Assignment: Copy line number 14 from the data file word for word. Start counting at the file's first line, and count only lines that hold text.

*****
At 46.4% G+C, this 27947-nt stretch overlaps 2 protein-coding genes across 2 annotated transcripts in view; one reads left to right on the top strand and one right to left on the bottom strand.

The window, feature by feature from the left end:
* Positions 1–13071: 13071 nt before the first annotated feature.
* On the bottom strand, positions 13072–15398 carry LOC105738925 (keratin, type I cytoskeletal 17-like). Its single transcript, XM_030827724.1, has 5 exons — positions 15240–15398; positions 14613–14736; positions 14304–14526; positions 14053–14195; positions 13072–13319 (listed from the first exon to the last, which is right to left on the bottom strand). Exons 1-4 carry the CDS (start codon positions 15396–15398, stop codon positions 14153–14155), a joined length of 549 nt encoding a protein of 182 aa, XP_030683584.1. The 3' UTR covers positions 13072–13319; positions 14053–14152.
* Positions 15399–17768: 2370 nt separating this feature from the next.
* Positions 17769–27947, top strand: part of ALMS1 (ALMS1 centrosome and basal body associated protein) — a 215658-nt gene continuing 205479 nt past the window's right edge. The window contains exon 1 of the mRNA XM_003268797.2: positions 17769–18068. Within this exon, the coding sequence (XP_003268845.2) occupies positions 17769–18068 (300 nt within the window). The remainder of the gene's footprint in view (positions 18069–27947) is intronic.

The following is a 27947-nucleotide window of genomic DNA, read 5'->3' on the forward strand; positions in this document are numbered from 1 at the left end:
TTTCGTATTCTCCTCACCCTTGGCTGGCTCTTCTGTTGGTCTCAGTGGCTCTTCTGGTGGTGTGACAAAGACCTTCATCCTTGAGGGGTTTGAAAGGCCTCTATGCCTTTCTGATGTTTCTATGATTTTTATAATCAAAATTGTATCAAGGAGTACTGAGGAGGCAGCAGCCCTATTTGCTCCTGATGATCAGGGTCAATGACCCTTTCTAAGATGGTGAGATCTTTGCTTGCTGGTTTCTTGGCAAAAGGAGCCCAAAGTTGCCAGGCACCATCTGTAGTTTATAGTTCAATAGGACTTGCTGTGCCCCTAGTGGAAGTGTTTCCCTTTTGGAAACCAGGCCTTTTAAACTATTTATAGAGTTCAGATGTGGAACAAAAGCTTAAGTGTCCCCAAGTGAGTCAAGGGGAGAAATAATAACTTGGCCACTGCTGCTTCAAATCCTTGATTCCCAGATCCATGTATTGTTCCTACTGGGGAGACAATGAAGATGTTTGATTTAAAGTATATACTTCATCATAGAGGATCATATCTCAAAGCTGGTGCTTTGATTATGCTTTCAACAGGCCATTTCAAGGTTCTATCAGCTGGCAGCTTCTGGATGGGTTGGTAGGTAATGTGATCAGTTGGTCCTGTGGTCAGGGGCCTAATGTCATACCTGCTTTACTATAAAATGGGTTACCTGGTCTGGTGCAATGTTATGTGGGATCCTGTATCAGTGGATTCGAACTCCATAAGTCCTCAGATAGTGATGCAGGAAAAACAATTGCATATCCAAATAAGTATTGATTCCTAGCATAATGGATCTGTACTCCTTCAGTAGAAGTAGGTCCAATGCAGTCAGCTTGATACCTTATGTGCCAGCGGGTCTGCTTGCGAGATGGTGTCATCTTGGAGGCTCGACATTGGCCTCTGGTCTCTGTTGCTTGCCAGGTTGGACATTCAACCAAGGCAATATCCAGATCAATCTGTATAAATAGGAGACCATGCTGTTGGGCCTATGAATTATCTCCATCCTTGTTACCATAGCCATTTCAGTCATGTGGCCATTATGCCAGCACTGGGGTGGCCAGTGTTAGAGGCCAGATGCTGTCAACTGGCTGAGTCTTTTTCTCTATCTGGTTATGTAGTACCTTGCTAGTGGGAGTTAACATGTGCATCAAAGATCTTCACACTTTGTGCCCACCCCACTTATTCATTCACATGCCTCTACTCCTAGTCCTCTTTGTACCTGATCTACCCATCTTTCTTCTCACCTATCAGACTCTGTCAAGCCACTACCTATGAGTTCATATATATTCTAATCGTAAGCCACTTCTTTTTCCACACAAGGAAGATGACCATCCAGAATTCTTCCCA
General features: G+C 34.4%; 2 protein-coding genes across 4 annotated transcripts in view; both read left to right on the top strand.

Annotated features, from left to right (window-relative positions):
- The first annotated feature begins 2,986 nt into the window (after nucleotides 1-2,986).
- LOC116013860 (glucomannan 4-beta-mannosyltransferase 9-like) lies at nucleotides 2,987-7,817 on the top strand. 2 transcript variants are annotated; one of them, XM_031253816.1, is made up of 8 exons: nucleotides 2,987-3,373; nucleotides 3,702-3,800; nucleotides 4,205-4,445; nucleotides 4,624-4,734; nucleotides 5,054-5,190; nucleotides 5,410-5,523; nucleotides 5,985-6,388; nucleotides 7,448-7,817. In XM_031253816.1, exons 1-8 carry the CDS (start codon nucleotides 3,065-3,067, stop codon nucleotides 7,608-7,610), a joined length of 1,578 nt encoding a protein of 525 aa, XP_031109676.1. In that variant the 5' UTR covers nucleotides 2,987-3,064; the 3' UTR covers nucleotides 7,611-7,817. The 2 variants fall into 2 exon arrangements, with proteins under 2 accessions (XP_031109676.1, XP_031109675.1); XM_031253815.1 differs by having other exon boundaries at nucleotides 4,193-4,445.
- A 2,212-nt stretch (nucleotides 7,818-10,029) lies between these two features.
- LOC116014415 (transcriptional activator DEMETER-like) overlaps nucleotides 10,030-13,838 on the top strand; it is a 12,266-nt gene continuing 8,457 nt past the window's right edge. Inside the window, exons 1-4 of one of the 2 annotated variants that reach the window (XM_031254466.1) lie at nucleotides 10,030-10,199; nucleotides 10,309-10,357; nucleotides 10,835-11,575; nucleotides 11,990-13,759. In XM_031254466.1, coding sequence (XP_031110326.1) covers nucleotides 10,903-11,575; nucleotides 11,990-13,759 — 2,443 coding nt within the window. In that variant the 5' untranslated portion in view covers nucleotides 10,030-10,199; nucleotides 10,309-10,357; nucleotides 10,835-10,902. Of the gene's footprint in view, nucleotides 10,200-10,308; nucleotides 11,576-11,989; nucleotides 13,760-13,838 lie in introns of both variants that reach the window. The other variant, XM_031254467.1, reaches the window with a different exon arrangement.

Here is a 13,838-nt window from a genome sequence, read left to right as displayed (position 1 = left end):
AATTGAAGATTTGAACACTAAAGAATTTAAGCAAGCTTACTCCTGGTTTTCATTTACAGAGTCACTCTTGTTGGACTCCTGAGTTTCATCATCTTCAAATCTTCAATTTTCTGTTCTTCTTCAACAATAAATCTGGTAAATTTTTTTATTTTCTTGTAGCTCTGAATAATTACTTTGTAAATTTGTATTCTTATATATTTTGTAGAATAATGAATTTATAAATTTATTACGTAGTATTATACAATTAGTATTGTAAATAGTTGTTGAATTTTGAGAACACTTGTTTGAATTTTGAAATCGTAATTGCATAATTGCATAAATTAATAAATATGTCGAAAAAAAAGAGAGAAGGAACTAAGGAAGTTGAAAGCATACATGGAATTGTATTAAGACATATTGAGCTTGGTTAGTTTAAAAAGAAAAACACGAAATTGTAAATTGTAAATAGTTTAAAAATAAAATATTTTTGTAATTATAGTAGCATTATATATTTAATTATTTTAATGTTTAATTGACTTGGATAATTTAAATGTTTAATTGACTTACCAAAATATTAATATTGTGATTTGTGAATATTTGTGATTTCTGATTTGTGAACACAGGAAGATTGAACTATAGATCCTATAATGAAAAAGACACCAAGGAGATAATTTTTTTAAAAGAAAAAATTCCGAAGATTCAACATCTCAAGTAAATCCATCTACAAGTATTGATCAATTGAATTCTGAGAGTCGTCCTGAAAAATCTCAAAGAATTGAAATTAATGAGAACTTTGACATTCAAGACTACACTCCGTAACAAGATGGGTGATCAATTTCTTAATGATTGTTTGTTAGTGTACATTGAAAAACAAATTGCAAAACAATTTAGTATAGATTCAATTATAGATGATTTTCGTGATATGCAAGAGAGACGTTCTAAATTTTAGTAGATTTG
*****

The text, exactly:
- LOC116014415 (transcriptional activator DEMETER-like) overlaps nucleotides 10,030-13,838 on the top strand; it is a 12,266-nt gene continuing 8,457 nt past the window's right edge. Inside the window, exons 1-4 of one of the 2 annotated variants that reach the window (XM_031254466.1) lie at nucleotides 10,030-10,199; nucleotides 10,309-10,357; nucleotides 10,835-11,575; nucleotides 11,990-13,759. In XM_031254466.1, coding sequence (XP_031110326.1) covers nucleotides 10,903-11,575; nucleotides 11,990-13,759 — 2,443 coding nt within the window. In that variant the 5' untranslated portion in view covers nucleotides 10,030-10,199; nucleotides 10,309-10,357; nucleotides 10,835-10,902. Of the gene's footprint in view, nucleotides 10,200-10,308; nucleotides 11,576-11,989; nucleotides 13,760-13,838 lie in introns of both variants that reach the window. The other variant, XM_031254467.1, reaches the window with a different exon arrangement.